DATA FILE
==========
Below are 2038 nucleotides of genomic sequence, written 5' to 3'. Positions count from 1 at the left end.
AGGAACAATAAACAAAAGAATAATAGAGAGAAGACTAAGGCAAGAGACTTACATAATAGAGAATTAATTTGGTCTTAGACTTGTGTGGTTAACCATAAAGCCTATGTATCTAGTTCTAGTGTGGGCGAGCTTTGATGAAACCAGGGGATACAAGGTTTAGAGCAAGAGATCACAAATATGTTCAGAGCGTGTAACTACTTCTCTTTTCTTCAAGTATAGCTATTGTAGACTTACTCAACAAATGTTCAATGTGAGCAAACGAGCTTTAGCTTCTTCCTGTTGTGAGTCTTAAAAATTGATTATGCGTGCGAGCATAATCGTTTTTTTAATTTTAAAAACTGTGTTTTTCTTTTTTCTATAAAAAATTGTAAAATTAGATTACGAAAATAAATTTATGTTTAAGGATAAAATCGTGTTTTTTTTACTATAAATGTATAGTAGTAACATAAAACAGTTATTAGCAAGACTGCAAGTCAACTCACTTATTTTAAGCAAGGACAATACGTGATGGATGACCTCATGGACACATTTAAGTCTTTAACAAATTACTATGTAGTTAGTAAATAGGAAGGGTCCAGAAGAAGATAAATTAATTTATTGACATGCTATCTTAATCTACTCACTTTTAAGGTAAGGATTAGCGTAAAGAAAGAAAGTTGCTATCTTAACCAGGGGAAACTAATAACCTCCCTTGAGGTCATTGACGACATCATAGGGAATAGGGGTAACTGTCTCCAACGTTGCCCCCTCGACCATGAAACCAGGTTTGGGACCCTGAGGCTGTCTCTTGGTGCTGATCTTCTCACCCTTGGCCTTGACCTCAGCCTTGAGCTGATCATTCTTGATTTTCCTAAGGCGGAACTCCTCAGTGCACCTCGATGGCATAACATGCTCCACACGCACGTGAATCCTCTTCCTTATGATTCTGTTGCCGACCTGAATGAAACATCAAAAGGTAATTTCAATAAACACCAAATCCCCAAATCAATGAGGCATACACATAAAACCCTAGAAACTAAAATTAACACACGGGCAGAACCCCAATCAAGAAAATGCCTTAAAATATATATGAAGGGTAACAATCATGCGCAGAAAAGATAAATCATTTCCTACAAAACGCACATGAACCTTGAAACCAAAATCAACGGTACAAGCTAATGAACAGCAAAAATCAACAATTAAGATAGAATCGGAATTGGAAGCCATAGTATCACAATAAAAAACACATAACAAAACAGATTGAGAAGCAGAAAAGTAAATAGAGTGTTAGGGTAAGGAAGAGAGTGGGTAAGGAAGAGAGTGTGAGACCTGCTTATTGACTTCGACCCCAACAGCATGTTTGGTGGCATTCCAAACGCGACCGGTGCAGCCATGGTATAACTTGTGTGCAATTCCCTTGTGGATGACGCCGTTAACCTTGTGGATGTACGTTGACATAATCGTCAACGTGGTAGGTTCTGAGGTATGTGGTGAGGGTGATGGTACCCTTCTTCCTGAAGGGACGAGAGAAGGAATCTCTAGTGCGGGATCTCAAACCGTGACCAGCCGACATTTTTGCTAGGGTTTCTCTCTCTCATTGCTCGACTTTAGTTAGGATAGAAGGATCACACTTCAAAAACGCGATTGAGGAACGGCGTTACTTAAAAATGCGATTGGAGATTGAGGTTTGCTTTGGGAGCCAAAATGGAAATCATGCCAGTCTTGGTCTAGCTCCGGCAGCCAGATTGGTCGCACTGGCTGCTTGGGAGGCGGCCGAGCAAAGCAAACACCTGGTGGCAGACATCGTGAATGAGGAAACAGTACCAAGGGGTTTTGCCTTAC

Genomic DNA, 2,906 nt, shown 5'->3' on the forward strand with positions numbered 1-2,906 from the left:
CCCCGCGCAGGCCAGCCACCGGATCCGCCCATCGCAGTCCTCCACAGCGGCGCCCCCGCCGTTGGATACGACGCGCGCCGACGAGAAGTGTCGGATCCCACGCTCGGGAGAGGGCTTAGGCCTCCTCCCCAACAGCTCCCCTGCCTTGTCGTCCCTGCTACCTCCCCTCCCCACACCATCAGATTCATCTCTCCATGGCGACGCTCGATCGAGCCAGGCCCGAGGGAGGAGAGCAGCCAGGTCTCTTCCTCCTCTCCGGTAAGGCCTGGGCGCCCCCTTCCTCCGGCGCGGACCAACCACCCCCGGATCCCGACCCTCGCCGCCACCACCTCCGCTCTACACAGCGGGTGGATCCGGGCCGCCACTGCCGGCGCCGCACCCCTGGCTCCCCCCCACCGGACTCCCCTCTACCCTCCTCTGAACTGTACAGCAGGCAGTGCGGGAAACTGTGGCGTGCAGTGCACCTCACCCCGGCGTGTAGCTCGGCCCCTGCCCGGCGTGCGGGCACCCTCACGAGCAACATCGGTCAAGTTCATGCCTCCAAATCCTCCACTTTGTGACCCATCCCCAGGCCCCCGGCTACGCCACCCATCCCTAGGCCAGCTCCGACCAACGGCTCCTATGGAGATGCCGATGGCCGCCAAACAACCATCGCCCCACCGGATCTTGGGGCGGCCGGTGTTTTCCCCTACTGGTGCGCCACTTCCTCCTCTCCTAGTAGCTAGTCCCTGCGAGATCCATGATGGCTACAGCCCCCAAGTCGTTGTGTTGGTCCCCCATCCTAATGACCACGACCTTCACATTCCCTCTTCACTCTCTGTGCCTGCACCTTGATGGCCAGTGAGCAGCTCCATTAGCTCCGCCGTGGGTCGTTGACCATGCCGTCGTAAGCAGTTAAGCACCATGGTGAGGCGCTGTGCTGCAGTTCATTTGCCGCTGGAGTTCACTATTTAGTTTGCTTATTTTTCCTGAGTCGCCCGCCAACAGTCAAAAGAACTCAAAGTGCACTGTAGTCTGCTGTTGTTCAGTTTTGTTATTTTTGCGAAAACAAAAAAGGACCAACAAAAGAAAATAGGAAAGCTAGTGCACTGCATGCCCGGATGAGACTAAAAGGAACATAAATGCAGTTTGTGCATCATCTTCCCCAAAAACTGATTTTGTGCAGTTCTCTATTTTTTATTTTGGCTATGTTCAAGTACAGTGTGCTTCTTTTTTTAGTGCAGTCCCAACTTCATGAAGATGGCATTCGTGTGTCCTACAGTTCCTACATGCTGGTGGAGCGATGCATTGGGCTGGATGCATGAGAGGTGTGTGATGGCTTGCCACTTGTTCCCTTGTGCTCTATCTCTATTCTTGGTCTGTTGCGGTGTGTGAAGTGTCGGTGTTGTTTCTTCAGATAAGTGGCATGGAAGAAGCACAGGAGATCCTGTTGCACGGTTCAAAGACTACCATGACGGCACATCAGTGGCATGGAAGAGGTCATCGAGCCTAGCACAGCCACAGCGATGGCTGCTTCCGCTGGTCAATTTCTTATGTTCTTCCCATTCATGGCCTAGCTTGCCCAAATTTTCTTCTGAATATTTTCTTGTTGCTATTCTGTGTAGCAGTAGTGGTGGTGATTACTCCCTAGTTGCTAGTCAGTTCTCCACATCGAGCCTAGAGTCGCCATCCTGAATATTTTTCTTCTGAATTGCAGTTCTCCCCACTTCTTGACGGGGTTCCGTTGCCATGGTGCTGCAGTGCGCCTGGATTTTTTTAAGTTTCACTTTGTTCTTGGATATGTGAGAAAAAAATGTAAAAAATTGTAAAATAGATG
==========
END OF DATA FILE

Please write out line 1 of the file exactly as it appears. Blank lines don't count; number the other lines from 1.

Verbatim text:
Below are 2038 nucleotides of genomic sequence, written 5' to 3'. Positions count from 1 at the left end.